Since then, Columbus has become alarmingly wholesome. It's like the revenge of Norman Rockwell, the return of the repressed Hallmark card. The director of the Home Alone films and Mrs Doubtfire is hardly recognisable as the creator of Gremlins, and now Nine Months continues the slide into fuzzy warmth. The film is based on a French original, yet there doesn't seem to be enough plot for one film, let alone two. A man who doesn't want children (he's a child psychiatrist), is traumatised when a failure of contraception leaves his girlfriend pregnant. Then he gets used to the idea. That's about it.
It's only because of Hugh Grant that the film has any interest at all. That's not to say that his mannerisms are not becoming dangerously over- exposed, and in Nine Months he has to do more than his share of silly stuff - he's so eager undressing for sex that he falls over his trousers, that kind of thing. But in an American context his body language is profoundly alien and fascinating.
Where American men make routinely aggressive eye contact, Grant has blinking skills. In place of the standard hunk grin, he supplies a facial ballet, the elaborate grimaces of shy charm. When he smiles, his mouth is as likely to turn down at the corners as up. He is transparently not at ease with his own body or in touch with his own emotions, and is equally transparently disturbed by the proximity of other people's physiques and feelings. In other words, he represents most of what American society strives to breed or train out of its men. People aren't allowed to grow up like Hugh Grant in the States, and when someone like him is abruptly imported, the shock is very great.
It was the same with Annie Hall. America had overdosed on co-ordination and assertiveness for so long that all it took was Diane Keaton with a few modest transgressions of conventional dress sense and some undisguised shyness, and department stores went crazy.
Nine Months, though, is no Annie Hall. The actors are mostly fine, notably Joan Cusack and Jeff Goldblum. Tom Arnold, admittedly, acts broadly, even for Tom Arnold, and Robin Williams has reached a point in his personal growth where even a cameo (he plays a Russian obstetrician who makes amusing mistakes with language) gives us rather too much of him.
After the plot has run its course, with an outstandingly icky speech from Grant, ("I'm in love with my child, and I'm totally in love with you for having him"), the writer-director has nowhere to go but comedy overdrive. So we have car chases on the way to the hospital and fist-fights and faintings in the delivery room; the orchestral chortlings on the soundtrack never give up. What does this have to do with parenthood? Nine Months manages to be patronising to both parents and non-parents, and nothing in it has the impact of the ultrasound images that we see at one point, the foetus a radiant blob, its rapid heart a palpitating puddle on the screen.
Meanwhile, Amy Heckerling's Clueless, about spoilt teenagers in Beverly Hills, totally redeems her criminal responsibility for Look Who's Talking. Like, totally (since this is a fresh take on the phenomenon of the Valley Girl). Cher (Alicia Silverstone) is 15, has a computer programme to help her select her outfit every day, and a mobile phone that rarely has a chance to cool down from her hand. She's learning to drive, but doesn't bother with parking because "everywhere you go has valet".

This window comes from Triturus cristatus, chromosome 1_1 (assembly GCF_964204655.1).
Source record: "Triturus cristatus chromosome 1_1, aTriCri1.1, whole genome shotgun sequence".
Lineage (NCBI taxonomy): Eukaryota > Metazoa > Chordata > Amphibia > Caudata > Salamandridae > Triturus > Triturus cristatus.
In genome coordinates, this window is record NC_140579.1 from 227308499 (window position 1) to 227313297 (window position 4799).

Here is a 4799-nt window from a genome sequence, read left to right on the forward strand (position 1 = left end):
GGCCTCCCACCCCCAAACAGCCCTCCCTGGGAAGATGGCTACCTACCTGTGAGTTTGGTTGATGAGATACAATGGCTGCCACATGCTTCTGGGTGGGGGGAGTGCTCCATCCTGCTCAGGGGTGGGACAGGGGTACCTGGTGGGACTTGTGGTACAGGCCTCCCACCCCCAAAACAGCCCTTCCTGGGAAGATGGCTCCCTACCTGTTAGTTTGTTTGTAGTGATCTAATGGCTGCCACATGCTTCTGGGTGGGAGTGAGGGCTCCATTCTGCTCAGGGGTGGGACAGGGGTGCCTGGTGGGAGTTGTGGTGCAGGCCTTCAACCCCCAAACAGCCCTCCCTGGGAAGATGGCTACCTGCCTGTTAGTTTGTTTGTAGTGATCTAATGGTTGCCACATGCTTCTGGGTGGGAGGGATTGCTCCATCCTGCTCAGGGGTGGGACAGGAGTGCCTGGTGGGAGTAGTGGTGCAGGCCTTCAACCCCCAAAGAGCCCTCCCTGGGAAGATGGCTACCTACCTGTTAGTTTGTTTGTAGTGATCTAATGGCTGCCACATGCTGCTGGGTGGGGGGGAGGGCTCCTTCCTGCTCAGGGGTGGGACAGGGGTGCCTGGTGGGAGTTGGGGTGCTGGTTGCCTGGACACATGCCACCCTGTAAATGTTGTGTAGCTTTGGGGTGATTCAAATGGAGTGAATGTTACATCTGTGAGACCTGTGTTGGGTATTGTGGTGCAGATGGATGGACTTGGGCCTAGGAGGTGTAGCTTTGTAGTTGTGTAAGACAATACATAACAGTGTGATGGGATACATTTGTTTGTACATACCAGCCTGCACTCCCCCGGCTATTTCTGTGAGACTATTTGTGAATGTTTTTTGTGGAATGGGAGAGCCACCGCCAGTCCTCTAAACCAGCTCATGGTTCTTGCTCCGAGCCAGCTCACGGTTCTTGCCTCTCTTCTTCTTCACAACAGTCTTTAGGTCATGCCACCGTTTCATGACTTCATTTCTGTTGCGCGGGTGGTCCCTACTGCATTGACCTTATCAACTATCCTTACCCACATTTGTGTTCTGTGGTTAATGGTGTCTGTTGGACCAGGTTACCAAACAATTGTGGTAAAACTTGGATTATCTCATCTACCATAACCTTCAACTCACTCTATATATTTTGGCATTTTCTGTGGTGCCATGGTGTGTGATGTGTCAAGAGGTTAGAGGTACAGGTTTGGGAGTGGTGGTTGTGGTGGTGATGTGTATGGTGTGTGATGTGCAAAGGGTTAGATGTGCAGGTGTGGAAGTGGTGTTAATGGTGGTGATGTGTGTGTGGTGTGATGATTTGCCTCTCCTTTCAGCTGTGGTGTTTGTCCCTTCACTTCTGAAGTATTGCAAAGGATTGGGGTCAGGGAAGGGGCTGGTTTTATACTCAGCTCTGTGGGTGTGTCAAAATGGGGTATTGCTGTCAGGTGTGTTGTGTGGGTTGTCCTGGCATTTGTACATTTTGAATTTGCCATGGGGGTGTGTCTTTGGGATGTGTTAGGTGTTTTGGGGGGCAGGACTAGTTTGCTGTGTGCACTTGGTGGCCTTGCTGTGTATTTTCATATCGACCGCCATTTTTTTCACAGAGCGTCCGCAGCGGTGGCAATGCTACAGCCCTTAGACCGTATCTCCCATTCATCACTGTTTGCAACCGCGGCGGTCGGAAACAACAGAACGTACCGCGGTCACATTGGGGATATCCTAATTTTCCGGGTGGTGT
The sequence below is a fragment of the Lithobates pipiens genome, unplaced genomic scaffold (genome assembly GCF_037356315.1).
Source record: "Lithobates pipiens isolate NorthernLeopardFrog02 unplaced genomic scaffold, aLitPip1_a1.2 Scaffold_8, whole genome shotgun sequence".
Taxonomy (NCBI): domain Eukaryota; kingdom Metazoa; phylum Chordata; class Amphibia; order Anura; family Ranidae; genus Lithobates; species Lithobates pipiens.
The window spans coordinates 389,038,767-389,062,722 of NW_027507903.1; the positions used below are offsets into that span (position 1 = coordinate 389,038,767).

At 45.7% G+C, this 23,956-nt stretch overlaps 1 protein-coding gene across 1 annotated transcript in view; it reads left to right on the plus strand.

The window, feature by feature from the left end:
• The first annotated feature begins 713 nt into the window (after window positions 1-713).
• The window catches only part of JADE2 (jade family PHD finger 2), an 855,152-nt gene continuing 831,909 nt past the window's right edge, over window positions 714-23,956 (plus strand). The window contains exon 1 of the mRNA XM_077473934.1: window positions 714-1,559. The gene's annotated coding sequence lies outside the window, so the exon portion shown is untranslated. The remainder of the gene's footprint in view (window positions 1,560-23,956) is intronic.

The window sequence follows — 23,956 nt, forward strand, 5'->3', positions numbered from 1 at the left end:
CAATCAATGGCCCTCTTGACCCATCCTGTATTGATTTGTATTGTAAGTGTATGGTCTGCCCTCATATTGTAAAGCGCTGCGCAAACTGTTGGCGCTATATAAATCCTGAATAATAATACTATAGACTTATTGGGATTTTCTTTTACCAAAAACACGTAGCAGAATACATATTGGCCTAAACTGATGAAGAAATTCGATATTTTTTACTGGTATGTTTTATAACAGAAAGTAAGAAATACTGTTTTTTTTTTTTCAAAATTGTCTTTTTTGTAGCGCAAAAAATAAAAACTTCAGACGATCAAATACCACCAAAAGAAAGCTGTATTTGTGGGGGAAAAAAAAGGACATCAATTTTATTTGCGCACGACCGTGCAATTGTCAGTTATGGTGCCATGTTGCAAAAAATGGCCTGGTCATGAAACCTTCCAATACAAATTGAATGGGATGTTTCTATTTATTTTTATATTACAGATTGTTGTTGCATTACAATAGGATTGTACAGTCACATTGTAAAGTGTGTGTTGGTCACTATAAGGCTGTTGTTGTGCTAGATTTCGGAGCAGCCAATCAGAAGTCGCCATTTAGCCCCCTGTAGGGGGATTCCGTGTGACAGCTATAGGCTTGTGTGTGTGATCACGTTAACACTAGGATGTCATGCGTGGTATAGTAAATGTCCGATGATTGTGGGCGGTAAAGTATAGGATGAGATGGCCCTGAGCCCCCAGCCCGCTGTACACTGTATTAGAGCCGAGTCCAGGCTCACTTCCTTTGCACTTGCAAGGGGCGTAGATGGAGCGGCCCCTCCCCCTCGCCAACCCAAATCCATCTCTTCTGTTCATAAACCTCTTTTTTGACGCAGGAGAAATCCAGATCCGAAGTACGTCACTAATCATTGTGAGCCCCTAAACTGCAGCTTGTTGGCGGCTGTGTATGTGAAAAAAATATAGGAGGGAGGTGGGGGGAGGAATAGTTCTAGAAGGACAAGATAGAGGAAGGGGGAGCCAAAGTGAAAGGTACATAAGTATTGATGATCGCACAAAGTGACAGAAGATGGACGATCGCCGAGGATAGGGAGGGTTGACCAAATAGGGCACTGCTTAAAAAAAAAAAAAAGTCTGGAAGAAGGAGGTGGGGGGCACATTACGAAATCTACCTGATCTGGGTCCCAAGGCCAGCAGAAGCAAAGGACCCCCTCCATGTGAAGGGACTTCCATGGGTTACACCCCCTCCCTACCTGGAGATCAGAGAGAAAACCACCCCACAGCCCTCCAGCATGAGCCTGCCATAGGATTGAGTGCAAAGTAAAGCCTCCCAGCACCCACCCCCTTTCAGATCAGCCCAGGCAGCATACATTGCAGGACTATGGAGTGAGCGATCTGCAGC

The school society in which she moves is none too bright, and Clueless starts off as a satire on American shallowness, a target so broad no one has ever missed it. A new arrival is much admired because she can do doodles freehand, without tracing. When someone has been concussed, Cher wants her to be asked a question, to test the injured girl's faculties. "What's seven times seven?" someone says, and Cher hisses frantically: "Stuff she knows."
But soon we realise that Cher is not only nice but clever. She may live in a world where Buyer's Remorse is a recognised ailment, but she tries to have a sense of the larger perspective. Her speech on the assigned topic of immigration from Haiti draws overmuch on her experiences of having a party gatecrashed, but her conclusion is impeccable: there's no RSVP on the Statue of Liberty. She corrects a snooty college-girl's quotation from Hamlet on the basis of the Mel Gibson film ("that Polonius guy said that"), which is particularly appropriate since her own language - as when she describes a teacher earning "minor ducats" - has its Shakespearian moments.
Clueless has a soft centre, barely disguised. The phrase in Cher's set for being a virgin may be "hymenally challenged" (the logic of the expression is not strict), but she is happy with her intactness. "You see how picky I am about my shoes," as she puts it, "and they only go on my feet." Even when she falls, and falls hard, she plans to wait.
The idea that a 15-year-old girl who dresses like jail-bait may be entirely unself-aware sexually, may be driving her nubile body on autopilot, is presented as reassuring, and is probably a good tactic in moralising Hollywood. But the issue isn't too far from the one raised by the recently controversial Calvin Klein advertising campaign. Is it OK to look at young people sexually because they are complicit? Or OK because they are not? Or not OK whatever their degree of conniving?
It's not quite clear what Amy Heckerling's opinion is, or even if she realises that she ought to have one if she's going to treat this material, however lightly. But otherwise Clueless is a highly satisfactory piece of work, as sweetly tart as the lemon that Cher reaches out through an upstairs window to pick, right off the tree, for her dad's tea tray.
n On release from tomorrowReuse content